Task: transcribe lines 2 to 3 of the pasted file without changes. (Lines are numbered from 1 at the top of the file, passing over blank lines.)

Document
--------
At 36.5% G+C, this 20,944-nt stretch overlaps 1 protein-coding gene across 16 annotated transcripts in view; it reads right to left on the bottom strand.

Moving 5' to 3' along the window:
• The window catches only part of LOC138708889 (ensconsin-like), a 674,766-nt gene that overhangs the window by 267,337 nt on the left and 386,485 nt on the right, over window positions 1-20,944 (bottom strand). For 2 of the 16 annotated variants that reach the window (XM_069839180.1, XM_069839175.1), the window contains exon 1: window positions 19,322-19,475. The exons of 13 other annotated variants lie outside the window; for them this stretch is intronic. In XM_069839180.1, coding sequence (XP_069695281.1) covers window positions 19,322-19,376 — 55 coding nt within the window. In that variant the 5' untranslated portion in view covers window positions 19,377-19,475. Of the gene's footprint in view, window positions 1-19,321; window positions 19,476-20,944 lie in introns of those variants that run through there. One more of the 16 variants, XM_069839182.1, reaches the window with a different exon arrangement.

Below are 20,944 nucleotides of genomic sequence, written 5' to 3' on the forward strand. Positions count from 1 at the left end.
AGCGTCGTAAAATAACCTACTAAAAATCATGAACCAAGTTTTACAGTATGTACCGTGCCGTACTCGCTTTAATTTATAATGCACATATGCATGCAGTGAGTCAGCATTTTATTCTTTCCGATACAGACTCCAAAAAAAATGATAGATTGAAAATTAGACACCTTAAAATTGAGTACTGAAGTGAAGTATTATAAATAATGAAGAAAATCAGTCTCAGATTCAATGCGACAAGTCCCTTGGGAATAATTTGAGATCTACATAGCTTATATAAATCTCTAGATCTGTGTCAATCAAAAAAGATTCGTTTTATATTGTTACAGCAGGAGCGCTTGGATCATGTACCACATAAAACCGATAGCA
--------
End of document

Moving 5' to 3' along the window:
• The window catches only part of LOC138708889 (ensconsin-like), a 674,766-nt gene that overhangs the window by 267,337 nt on the left and 386,485 nt on the right, over window positions 1-20,944 (bottom strand). For 2 of the 16 annotated variants that reach the window (XM_069839180.1, XM_069839175.1), the window contains exon 1: window positions 19,322-19,475. The exons of 13 other annotated variants lie outside the window; for them this stretch is intronic. In XM_069839180.1, coding sequence (XP_069695281.1) covers window positions 19,322-19,376 — 55 coding nt within the window. In that variant the 5' untranslated portion in view covers window positions 19,377-19,475. Of the gene's footprint in view, window positions 1-19,321; window positions 19,476-20,944 lie in introns of those variants that run through there. One more of the 16 variants, XM_069839182.1, reaches the window with a different exon arrangement.